Normally, I’m the sort of gal that doesn’t need an invitation to have a lollop around in a large green space, being a country girl at heart, with fine English sap running through my veins. But a friend with small human in need of celebrating his three whole years on this earth steered me last weekend to a patch which hadn’t previously seen a great deal of lolloping on my part, and picnic blanket and thermos of wine in hand, I headed south on RER B to the resplendent Parc Montsouris.
Literally translating as a very unappealing and frankly incorrect ‘mouse mountain’ thanks to years of linguistic tinkering with its original moniker of ‘Moulin de Moque-Souris’ (meaning the equally perplexing ‘mouse-mocking windmill’), this 15.5 hectare park is nestled in the 14th arrondissement and forms part of the quartet of vast green urban spaces across the capital created by the power duo of Napoleon III and Baron Haussmann (capable of creating much smaller bits of green too), eventually completed in 1878.
Much smaller than the bookend woods Boulogne and Vincennes, it echoes the hilly contours of sister park Buttes-Chaumont in the 19th, though unlike the others was designed specifically in the English landscape garden style. So far, so elegant and refined. It’s construction story though was a million miles away from its classic, cultivated exterior, being built on the site of a former quarry and a network of abandoned tunnels and mines which came to reveal a gruesome cache of some of the six million Parisians that were buried under the city in the 18th century. Around 800 skeletons were removed to their final resting place in famous catacombs of Paris.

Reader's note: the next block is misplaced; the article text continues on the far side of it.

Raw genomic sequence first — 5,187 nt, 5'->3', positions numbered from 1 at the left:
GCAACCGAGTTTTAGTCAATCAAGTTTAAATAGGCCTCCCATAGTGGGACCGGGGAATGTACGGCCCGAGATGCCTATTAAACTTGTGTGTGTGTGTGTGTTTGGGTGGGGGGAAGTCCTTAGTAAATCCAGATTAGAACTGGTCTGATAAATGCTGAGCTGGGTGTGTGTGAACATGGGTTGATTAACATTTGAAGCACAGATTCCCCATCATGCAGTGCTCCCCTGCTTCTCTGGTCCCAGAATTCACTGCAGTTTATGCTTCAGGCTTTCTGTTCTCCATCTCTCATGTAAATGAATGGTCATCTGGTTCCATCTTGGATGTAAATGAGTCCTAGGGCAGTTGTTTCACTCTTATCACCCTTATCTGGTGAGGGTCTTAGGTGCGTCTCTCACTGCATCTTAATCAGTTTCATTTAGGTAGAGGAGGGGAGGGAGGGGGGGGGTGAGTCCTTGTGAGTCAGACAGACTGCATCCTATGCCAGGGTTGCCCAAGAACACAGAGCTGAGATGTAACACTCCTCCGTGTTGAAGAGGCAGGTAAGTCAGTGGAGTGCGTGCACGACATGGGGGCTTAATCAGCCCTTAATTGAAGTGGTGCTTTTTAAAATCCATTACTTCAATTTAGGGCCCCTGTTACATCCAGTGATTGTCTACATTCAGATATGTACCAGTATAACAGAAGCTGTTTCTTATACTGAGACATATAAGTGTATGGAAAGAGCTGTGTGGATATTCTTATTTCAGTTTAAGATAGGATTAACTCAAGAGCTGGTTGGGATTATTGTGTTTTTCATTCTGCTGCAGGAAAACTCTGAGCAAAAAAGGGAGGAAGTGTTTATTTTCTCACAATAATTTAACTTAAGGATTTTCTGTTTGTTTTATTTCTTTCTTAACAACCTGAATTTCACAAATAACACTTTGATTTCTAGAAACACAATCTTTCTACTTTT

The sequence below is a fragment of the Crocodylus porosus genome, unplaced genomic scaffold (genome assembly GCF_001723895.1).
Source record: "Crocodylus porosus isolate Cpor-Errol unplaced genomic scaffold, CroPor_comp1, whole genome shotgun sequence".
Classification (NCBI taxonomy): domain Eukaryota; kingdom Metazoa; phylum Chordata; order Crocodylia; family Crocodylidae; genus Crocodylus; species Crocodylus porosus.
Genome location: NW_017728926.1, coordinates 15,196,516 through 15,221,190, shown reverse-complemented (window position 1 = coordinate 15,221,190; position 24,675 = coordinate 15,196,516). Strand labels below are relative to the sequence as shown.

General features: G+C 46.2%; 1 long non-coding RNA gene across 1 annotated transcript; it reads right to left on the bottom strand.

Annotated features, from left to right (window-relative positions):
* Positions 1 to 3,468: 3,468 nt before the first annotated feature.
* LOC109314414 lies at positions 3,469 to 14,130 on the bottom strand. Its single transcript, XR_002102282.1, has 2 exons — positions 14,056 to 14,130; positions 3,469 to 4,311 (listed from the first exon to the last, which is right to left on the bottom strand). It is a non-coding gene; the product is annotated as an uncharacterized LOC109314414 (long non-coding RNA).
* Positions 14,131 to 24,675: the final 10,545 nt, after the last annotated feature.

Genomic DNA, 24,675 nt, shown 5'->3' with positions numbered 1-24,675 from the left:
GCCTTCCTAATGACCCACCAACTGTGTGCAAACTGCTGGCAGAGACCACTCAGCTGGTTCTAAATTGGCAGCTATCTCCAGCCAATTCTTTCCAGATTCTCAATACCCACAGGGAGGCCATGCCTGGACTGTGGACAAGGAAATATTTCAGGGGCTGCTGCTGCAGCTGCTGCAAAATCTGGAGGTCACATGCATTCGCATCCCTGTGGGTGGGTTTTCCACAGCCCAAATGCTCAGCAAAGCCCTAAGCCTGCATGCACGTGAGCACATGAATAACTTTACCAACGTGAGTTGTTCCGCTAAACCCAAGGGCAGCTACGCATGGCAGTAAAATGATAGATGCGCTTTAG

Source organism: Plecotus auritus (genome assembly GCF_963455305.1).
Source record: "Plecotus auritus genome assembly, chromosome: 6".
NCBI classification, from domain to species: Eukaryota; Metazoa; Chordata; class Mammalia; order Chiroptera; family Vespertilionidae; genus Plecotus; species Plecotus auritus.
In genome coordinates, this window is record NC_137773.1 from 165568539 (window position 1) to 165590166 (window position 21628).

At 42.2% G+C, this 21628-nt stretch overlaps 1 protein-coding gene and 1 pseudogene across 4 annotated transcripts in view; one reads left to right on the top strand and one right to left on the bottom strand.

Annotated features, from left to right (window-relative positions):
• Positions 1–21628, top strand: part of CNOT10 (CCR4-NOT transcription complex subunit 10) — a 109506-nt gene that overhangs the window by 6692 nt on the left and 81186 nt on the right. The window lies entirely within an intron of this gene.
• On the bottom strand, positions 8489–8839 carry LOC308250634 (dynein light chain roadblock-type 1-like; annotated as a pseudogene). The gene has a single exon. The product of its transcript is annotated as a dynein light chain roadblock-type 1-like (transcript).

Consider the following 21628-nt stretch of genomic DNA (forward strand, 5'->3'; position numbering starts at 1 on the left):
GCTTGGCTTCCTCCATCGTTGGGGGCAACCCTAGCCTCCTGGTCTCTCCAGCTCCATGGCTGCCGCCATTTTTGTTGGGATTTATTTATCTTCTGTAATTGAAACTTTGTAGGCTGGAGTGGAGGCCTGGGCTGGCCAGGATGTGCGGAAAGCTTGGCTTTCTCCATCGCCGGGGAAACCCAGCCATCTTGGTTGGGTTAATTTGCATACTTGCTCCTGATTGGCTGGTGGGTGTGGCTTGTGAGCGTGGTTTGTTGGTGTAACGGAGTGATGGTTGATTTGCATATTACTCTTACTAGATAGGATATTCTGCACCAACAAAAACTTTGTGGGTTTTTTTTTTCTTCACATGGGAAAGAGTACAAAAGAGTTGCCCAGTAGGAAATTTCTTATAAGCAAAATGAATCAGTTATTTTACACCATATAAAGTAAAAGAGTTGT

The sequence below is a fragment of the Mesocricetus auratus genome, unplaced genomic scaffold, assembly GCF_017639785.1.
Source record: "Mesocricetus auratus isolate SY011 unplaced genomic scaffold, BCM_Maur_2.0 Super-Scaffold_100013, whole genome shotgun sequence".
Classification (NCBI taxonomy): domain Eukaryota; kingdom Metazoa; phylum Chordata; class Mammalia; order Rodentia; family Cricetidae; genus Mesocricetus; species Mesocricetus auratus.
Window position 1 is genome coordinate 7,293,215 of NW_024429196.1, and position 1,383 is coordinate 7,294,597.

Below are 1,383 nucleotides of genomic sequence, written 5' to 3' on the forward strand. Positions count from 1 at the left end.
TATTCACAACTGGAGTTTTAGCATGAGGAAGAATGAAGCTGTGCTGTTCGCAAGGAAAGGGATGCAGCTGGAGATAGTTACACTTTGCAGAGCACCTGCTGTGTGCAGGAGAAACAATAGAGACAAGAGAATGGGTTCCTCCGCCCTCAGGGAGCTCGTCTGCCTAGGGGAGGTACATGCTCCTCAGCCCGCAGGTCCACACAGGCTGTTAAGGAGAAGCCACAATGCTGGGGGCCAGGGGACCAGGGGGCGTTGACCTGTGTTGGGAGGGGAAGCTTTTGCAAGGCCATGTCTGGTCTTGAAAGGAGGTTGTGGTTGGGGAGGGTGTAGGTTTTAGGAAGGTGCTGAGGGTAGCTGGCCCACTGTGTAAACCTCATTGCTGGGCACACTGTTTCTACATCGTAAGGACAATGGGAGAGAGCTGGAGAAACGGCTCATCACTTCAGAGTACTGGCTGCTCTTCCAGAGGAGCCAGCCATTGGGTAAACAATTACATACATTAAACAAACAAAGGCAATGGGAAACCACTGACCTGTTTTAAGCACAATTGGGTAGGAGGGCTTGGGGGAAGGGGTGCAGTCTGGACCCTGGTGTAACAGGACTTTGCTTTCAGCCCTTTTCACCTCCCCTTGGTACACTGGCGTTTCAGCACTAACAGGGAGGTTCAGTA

Thankfully no hints of its macabre past remain today and you’ll find an undulating park perfect for picnics and frisbee or a good old-fashioned stroll. There’s also a duck pond towards the middle and a café and kiosk for something cold and refreshing should you be stupid enough to forget your thermos of chilled white wine. Kiddles will get all squeaky and excited when they spy the ponies offering rides round the winding paths, and joggers decided long ago that this is in the top five training spots that the capital can muster.
As for us, we took advantage of the wide open spaces and spread our picnic blankets under the shade of a giant tree, surrounded by fellow alfresco diners, snoozing citizens and lounging couples. We might not have seen any mice, but the bubbles (of the soapy-water-blow-into-the-air kind) and birthday cake(s) were far more interesting than any mouse-mocking that could have taken place. As English experiences in Paris go, all that was missing was a delicious cup of afternoon tea.
Reach Park Montsouris by taking RER B or tram 3a to stop Cité Universitaire.